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In March 2022, for the first time worldwide, entire populations were forced to confine themselves to their homes. An unprecedented situation that raised awareness, highlighted inequalities, and prompted many people to take a fresh look at their homes. So what were the consequences? And what changes in usage? We ask these questions with Monique Eleb, Honorary professor, researcher at the Architecture Culture and Society 19th-21st centuries laboratory (UMR/CNRS/MCC no.3329) of the Ecole Nationale Supérieure d'Architecture de Paris-Malaquais, qualified to direct research (HDR), psychologist, sociologist, specialist in housing design and correspondent for LEROY MERLIN Source*.

A contrasting panorama

In April 2020, an Insee study [The French National Institute of Statistics and Economic Studies] points to unequal confinement conditions depending on the type, size and number of people occupying the home. As such, nearly two-thirds of the French population live in a house with, for 95%, a garden. The remaining third live in flats with limited or no outdoor access. In addition, 5 million people live in over-occupied housing (mostly families with children) and 10 million live alone. The COCONEL study (coronavirus and lockdown) conducted by the Ined [French National Institute of Demographic Research] over the same period adds further insight. The French have on average 48 m²/person, a surface area which has risen over recent decades. But one in ten households lived in overcrowded housing during the lockdown (compared to only 8% before the pandemic) and 11% of people have no outdoor access.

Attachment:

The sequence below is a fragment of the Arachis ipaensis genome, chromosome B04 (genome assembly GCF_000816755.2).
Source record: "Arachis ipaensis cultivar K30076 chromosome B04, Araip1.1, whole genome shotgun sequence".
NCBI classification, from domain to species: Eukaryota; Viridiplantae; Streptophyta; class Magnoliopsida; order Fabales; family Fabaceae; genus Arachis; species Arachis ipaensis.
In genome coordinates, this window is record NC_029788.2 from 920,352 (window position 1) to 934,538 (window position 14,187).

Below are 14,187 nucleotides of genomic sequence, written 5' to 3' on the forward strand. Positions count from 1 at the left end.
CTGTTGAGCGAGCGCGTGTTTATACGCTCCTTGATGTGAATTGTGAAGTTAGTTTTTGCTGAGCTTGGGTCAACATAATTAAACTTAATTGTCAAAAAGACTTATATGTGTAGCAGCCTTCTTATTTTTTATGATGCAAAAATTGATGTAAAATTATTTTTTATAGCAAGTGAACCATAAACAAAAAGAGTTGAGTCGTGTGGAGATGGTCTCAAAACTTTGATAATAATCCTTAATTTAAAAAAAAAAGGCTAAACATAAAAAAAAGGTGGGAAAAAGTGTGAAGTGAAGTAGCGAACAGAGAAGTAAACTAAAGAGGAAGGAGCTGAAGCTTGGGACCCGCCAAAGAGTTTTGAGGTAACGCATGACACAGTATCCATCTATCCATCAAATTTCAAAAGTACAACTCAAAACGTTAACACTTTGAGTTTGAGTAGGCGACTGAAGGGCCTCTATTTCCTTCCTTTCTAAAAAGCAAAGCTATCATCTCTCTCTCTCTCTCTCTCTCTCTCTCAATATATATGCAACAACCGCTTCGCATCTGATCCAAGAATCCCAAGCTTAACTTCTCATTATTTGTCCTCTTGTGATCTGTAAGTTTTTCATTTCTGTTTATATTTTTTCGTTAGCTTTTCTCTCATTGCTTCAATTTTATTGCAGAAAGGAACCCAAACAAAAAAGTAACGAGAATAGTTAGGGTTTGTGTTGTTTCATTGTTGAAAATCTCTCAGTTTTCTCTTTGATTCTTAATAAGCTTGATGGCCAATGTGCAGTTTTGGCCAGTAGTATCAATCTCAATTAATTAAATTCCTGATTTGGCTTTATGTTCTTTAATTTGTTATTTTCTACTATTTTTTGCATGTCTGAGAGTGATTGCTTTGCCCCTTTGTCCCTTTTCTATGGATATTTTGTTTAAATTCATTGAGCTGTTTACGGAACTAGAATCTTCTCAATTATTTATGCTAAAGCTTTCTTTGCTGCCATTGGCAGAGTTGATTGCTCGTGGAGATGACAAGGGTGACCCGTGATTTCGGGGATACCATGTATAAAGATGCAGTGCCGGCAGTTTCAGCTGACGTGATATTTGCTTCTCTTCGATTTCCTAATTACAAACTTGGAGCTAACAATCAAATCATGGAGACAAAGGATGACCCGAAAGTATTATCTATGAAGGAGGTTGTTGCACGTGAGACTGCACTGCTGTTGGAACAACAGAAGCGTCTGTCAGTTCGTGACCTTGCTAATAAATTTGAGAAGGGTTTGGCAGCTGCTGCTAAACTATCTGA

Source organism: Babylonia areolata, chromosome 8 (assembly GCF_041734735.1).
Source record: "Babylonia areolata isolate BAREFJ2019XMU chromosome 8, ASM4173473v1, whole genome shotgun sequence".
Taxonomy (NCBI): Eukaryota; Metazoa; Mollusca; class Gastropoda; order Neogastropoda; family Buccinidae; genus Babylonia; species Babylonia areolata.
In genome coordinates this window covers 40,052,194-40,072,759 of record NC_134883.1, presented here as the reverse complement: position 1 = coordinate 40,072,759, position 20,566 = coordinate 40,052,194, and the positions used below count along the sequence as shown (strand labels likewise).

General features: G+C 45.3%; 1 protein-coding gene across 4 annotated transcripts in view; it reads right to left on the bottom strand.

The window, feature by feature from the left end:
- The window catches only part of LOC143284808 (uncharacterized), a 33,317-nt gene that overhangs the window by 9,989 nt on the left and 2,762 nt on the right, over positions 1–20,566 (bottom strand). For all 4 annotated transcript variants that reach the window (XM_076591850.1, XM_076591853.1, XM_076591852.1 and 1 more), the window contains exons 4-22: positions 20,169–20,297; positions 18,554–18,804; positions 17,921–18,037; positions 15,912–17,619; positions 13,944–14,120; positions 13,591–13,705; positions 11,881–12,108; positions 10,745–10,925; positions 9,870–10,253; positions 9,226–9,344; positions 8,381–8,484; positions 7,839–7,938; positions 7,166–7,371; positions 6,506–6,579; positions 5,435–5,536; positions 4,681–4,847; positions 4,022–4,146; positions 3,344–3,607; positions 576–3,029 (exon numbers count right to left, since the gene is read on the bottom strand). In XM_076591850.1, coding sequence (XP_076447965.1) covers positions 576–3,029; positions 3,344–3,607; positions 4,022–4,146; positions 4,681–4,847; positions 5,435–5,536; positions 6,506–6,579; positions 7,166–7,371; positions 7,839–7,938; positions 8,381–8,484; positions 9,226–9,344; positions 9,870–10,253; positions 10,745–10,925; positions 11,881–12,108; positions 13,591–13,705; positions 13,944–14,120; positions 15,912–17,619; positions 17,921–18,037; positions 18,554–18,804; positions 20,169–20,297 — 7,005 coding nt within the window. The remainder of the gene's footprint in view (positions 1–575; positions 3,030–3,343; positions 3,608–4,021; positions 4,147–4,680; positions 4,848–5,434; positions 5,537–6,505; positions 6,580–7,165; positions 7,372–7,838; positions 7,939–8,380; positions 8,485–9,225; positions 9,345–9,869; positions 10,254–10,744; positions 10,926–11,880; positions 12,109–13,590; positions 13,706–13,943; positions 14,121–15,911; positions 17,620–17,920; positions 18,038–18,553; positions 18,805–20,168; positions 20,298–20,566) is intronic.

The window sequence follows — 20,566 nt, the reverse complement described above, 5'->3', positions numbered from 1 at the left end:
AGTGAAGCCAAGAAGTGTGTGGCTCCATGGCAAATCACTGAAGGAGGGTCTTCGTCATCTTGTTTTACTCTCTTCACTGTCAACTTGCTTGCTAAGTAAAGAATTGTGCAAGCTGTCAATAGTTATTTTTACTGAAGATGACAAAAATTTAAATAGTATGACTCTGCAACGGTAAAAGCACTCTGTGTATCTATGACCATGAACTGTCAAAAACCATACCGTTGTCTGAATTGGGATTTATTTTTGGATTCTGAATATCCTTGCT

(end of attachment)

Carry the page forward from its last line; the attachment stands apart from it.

A change of perspective

For Monique Eleb, one of the main effects of lockdown on the use of housing lies in a form of heightened awareness: “Nobody had ever stayed inside the home for so long without being able to go out freely”.
This experience gave rise to people wanting to do DIY and to reorganise the home. It also sparked a desire within many people to get away from it all. In reference to this, Monique Eleb recalls one of her credos, “the outside internalised”: “I have been campaigning for forty years for flats to have an outdoor space so that occupants can see a piece of sky, observe the change in the seasons, have their hands in the earth, a relationship with nature. This was terribly lacking during lockdown for those without”.